THE ENDURING FLAME (1st edition) - Nigel Tranter
Gilded letters on spine.
With dust-jacket (in average condition).
Very good condition.
THE ENDURING FLAME
Author: NIGEL TRANTER
Publisher: HODDER AND STOUGHTON - LONDON
Publishing year: 1957
Dimensions: 19 X 13
Nigel Tranter OBE (1909 – 2000) was an author who wrote a wide range of books on castles, particularly on themes of architecture and history. He also specialised in deeply researched historical novels that cover centuries of Scottish history.
Nigel Tranter was born in Glasgow and educated at George Heriot's School in Edinburgh. He trained as an accountant and worked in Scottish National Insurance Company, founded by his uncle. In 1933, he married May Jean Campbell Grieve and had two children, Frances May and Philip. He joined the Royal Artillery and served in East Anglia in the Second World War.
From childhood onwards, Tranter took a great interest in castles and their associated history. As a result, in 1935, at age 25, he published his first book, The Fortalices and Early Mansions of Southern Scotland. Encouraged by his wife, he wrote his first novel, In Our Arms Our Fortune, which was rejected by the publishers. However, Trespass soon followed and was accepted by The Moray Press. Unfortunately, they went bankrupt soon after its publication in 1937, and he didn't receive any payment. Over the next few years, he wrote several more novels in the same vein: light-hearted romantic adventures in varied settings from modern-day Europe to historical Scotland. Tranter also wrote several westerns under the pseudonym Nye Tredgold to provide additional income for his family, and a dozen children's books -adventure stories aimed at 8- to 10-year-olds.
War service did not stop Tranter writing, and a number of novels were published during the war years, some inspired by his own experiences.
Between 1962 and 1971 Tranter published the landmark series The Fortified House in Scotland (in five volumes). This attempted to cover the history and structure of every primarily domestic castle in Scotland, 663 buildings in all. A small number of non-domestic buildings associated with priories, churches, communal defence etc. etc. were also included. Highly regarded at the time, it is still read by those who have an interest in this specialist area.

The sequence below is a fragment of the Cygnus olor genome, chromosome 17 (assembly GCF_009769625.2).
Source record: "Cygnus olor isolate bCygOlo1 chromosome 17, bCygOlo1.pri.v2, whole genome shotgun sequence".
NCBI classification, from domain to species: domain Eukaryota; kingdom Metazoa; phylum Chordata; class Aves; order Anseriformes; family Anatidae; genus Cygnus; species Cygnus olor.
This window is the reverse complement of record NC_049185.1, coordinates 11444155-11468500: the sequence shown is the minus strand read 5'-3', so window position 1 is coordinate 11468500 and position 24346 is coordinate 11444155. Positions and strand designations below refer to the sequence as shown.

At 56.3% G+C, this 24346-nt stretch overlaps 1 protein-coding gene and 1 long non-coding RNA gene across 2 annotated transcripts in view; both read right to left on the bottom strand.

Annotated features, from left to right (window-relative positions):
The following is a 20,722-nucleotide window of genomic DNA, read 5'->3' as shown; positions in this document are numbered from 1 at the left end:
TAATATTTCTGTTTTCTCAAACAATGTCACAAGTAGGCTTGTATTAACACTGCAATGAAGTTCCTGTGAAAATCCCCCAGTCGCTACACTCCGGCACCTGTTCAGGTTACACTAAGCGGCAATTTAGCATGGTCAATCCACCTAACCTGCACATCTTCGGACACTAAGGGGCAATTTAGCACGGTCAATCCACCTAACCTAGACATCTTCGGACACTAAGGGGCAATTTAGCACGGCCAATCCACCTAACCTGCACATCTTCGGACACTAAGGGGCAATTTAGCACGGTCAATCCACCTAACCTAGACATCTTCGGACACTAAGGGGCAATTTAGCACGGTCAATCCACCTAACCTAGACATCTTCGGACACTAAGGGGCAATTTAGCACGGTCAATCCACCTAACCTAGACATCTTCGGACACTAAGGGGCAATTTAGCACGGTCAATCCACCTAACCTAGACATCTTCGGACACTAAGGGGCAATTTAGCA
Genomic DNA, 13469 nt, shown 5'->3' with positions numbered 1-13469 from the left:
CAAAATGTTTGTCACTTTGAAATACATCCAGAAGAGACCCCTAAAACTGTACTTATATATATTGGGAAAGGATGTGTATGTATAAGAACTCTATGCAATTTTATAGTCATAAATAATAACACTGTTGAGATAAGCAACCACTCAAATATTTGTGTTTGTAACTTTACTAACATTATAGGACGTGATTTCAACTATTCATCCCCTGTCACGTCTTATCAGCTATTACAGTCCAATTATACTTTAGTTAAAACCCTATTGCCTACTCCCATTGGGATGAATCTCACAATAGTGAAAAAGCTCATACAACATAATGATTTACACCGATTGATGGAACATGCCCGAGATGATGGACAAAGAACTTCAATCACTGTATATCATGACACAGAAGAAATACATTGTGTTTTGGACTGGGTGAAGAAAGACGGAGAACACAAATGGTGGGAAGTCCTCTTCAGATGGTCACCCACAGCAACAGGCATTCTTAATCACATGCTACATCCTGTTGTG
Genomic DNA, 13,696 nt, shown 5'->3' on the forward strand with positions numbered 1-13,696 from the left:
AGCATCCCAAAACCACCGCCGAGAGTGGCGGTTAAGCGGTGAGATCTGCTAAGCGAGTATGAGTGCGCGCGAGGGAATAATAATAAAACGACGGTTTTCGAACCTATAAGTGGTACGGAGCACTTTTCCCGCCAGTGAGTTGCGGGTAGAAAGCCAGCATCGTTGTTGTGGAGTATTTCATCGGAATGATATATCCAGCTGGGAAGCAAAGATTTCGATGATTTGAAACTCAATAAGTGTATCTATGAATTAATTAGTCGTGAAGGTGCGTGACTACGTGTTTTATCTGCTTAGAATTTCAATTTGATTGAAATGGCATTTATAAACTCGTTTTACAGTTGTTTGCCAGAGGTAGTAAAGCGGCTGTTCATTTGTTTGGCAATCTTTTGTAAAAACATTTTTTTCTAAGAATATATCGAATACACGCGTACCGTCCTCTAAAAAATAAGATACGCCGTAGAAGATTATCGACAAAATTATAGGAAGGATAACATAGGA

While researching the castles, Tranter realised that there were many characters and incidents in Scottish history which could be used as the basis for novels, which he tried to make as accurate as possible – while making no effort to hide his own strong Scottish identity. The Queen's Grace (1953) was his first novel to focus on an historical character (in this case, Mary, Queen of Scots), although it contained a high fictional content. Two trilogies followed: the MacGregor Trilogy (1957–1962) and the Master of Gray Trilogy (1961–1965). By this time, Tranter was well established as a writer of serious historical fiction. The fictional content decreased as he became more experienced, and his later novels were almost entirely composed around the historical record. These novels have gained a wide readership while providing a basic grounding in Scottish history to their readers.
THE ENDURING FLAME: Angus Guthrie, Scottish sailor and undercover oil-prospector, gets more than he bargained for when he agrees to accompany an archaeological expedition into the forbidden heart of the Arabian desert. The group must overcome the suspicions and superstitions of a region untouched by the modern age and unwilling to bow down to it. In the end they turn to a group of outlaws, and in doing so become outlaws themselves. Above all, they must face the gruelling challange of the desert as they traverse a sea of burning sand in search of the legendary lost city of Wabar and the mysterious Enduring Flame of Duweila.